The research station was destroyed by Hurricane Maria
Monkey island research station battered by Hurricane Maria
Researchers from the University of Exeter and seven other institutions are working to restore a Puerto Rican research station and its nearby community following the damage caused last week by Hurricane Maria.
Cayo Santiago, affectionately known as Monkey Island, is located off the southeast coast of mainland Puerto Rico and is home to more than 1,000 rhesus monkeys.
The island was directly in the path of Hurricane Maria, which devastated Puerto Rico and other parts of the Caribbean on September 20.
The research station was destroyed, and the researchers are now working to gather support for the tiny island and the people living nearby.
“Cayo Santiago was one of the first places the storm and its 150mph winds made landfall,” said Dr Lauren Brent, lecturer at the University of Exeter’s Centre for Research in Animal Behaviour.
“Since the island is only 38 hectares, there wouldn’t have been many places for the animals to take refuge.”
This island is one of the longest-running field sites for the study of mammalian behaviour, psychology and biology in the world.
Rachel Sweetman, a former Masters student at the University of Exeter, said: “Cayo Santiago was the ideal place to do my dissertation research. I can’t imagine this unique resource for science and education disappearing.”
After Hurricane Maria hit, staff who work on Cayo Santiago went to great lengths to reach the island and assess the monkey groups, even surveying the damage by helicopter.
“The good news is that we know that all the different social groups on the island have been accounted for, which means that most of these resilient monkeys weathered this powerful storm,” said James Higham, of New York University.
But the situation for the monkeys on the island is currently very precarious.
“We need to act quickly to save these monkeys for future generations of scientists to study,” said Alexandra Rosati, of the University of Michigan.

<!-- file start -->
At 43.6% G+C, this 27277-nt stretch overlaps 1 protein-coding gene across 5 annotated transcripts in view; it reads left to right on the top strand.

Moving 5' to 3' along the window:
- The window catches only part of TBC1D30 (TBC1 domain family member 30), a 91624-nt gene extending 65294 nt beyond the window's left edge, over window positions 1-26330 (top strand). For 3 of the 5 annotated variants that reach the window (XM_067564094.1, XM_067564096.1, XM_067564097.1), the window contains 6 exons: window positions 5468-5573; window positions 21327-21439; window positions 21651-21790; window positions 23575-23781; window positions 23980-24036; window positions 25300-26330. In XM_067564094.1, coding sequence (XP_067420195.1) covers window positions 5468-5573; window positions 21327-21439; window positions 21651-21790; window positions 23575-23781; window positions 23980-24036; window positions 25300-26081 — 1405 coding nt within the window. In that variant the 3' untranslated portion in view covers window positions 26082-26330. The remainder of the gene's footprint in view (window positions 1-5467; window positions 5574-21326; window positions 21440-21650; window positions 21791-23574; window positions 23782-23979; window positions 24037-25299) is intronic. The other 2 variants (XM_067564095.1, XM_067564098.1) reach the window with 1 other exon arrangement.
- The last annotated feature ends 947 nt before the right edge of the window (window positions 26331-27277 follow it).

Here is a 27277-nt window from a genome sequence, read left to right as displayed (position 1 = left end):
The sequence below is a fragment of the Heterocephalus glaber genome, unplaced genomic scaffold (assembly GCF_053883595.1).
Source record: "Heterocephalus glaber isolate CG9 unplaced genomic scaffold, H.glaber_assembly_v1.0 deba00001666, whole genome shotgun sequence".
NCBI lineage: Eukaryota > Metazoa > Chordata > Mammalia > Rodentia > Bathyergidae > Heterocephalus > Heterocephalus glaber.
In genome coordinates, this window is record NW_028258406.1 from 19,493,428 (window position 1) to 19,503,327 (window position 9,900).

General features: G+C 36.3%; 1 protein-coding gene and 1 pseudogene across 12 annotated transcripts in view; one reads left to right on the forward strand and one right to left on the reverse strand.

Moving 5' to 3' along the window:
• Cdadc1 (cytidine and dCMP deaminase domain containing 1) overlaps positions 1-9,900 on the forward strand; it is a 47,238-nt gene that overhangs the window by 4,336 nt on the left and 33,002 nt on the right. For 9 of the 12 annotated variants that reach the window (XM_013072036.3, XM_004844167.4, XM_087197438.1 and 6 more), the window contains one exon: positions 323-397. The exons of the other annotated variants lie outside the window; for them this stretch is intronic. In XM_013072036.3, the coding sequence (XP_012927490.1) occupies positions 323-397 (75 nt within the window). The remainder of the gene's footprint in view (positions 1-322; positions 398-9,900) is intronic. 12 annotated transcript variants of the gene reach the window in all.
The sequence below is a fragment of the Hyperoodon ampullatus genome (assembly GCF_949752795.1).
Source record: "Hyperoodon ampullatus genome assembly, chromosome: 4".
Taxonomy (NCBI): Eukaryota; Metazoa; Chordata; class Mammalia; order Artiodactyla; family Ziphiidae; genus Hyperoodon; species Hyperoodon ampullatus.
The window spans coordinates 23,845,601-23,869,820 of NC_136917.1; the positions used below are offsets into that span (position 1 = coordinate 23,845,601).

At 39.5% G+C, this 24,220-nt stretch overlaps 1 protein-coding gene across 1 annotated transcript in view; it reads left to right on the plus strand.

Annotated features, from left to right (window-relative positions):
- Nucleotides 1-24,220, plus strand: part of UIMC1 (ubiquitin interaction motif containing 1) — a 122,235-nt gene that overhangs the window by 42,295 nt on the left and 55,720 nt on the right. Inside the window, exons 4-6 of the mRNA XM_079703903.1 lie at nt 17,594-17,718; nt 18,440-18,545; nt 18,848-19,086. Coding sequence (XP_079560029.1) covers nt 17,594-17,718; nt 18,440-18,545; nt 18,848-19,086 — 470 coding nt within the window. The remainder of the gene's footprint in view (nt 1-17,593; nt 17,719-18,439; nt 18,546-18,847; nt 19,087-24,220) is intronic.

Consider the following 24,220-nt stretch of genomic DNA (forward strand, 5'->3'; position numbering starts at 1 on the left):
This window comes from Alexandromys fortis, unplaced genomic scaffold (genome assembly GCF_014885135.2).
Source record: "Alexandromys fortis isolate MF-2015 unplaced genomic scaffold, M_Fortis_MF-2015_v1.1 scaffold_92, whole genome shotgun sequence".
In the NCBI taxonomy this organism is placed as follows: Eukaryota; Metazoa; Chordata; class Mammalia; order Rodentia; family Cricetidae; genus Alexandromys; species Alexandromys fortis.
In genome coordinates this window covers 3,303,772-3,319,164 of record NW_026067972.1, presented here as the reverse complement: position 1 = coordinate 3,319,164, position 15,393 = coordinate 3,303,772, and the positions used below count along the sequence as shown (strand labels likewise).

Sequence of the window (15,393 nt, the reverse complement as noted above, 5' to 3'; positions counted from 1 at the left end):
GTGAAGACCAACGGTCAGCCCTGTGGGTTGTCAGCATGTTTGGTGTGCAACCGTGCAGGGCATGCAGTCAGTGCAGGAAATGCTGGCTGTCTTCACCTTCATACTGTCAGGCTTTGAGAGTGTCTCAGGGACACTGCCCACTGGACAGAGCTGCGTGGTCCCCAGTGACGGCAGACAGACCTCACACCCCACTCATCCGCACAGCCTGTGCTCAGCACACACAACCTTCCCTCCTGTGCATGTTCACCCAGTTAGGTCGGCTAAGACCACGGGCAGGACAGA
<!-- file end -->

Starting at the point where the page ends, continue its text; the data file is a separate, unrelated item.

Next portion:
“Although the animals miraculously braved the storm, the vegetation on the island has been decimated, and the infrastructure providing life-sustaining fresh water has been destroyed,” said Noah Snyder-Mackler, of the University of Washington.
The scientists are therefore organising a relief effort to address these pressing problems.
And the people living in surrounding communities are suffering even more.
The ongoing humanitarian crisis in Puerto Rico – which currently has limited electricity, fuel, food, and water—has had a dire impact on the neighbouring community of Punta Santiago and the region of Humacao in general.
Many of the staff who live near the site have lost everything, and limited phone service means others are still not accounted for.
A site of scientific research since the 1930s, Monkey Island is home to research that cannot be done almost anywhere else.
The monkeys roam free on the natural tropical island, but also are so used to humans that they can be involved in up-close and personal research – allowing researchers unprecedented access into their daily lives.
This microcosm of monkey society has shed light onto questions as diverse as how they think, choose friends, choose mates, and the genetic underpinnings of their complex social behaviours.
The scientific team now working to restore the research station and help local people includes scholars from New York University, University of Buffalo, University of Exeter, University of Michigan, University of Pennsylvania, University of Puerto Rico, University of Washington and Yale University.
“This fragile population somehow weathered this awful storm, but we need to act quickly to save them and the important scientific possibilities they represent,” said Michael Platt, of the University of Pennsylvania.
“Unless we immediately rebuild the infrastructure on the island as well as the lives of the people that support it, this important resource may disappear.”
Date: 27 September 2017